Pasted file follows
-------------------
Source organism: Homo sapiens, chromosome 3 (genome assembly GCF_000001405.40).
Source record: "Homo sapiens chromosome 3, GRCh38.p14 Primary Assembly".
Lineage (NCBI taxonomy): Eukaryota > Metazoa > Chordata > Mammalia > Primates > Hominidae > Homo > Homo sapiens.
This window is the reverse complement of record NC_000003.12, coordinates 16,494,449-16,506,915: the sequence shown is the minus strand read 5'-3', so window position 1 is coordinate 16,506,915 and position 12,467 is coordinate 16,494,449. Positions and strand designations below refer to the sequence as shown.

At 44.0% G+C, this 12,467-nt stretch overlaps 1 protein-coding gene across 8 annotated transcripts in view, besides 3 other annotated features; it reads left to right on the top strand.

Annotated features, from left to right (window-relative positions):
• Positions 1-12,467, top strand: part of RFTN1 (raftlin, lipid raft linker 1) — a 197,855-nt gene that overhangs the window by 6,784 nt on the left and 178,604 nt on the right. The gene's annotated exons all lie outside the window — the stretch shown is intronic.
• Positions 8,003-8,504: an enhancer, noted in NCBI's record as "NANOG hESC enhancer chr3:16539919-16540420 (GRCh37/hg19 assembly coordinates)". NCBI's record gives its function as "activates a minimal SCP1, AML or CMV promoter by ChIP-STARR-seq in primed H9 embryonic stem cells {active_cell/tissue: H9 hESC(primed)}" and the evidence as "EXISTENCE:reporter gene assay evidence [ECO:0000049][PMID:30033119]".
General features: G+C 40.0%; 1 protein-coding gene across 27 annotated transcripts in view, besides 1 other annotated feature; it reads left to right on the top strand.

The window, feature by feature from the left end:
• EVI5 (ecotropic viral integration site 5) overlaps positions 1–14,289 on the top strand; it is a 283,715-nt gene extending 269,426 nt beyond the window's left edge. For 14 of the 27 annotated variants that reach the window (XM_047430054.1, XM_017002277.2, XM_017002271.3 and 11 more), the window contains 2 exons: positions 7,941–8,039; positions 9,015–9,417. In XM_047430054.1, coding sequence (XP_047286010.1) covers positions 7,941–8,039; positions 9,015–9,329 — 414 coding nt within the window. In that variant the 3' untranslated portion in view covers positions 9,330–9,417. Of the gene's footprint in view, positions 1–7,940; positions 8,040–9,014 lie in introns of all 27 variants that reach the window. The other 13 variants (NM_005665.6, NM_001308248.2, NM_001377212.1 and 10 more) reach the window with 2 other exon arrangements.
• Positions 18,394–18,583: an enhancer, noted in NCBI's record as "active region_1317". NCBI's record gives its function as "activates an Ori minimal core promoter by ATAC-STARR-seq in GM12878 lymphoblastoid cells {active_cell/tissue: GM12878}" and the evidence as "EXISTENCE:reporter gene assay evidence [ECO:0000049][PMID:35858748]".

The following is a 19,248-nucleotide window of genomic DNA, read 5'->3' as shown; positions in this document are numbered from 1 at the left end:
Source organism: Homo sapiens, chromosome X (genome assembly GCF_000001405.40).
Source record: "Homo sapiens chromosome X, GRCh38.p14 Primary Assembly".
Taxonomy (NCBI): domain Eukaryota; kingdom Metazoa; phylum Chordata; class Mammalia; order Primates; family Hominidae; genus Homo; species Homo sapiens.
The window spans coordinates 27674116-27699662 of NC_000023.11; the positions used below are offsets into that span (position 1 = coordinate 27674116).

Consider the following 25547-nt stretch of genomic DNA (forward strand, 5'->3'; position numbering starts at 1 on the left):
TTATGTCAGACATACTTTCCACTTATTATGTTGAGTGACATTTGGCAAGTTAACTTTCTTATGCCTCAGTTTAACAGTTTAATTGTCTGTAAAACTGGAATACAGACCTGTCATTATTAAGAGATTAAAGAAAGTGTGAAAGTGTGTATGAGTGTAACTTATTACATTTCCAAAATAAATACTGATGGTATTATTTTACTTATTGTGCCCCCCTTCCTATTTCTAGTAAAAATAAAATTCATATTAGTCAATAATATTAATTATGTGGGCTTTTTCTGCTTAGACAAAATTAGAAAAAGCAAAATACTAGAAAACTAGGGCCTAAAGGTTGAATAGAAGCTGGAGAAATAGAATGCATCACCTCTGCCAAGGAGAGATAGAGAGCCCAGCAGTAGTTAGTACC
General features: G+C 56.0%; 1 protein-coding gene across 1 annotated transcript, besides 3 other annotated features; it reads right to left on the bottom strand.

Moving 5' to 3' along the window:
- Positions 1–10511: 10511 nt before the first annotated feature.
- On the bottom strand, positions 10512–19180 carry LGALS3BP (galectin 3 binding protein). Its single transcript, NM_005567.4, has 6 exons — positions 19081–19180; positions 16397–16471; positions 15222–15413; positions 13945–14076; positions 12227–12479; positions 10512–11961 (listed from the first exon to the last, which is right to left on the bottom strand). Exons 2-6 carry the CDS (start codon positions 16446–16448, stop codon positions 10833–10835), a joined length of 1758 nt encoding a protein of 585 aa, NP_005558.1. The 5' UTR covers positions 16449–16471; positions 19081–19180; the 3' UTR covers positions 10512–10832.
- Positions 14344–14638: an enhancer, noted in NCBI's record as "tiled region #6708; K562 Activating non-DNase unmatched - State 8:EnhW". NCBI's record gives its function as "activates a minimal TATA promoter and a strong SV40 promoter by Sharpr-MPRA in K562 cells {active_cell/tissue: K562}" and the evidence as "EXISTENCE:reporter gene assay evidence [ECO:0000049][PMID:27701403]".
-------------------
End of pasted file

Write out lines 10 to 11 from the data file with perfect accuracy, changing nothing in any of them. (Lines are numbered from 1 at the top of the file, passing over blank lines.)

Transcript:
The window, feature by feature from the left end:
• EVI5 (ecotropic viral integration site 5) overlaps positions 1–14,289 on the top strand; it is a 283,715-nt gene extending 269,426 nt beyond the window's left edge. For 14 of the 27 annotated variants that reach the window (XM_047430054.1, XM_017002277.2, XM_017002271.3 and 11 more), the window contains 2 exons: positions 7,941–8,039; positions 9,015–9,417. In XM_047430054.1, coding sequence (XP_047286010.1) covers positions 7,941–8,039; positions 9,015–9,329 — 414 coding nt within the window. In that variant the 3' untranslated portion in view covers positions 9,330–9,417. Of the gene's footprint in view, positions 1–7,940; positions 8,040–9,014 lie in introns of all 27 variants that reach the window. The other 13 variants (NM_005665.6, NM_001308248.2, NM_001377212.1 and 10 more) reach the window with 2 other exon arrangements.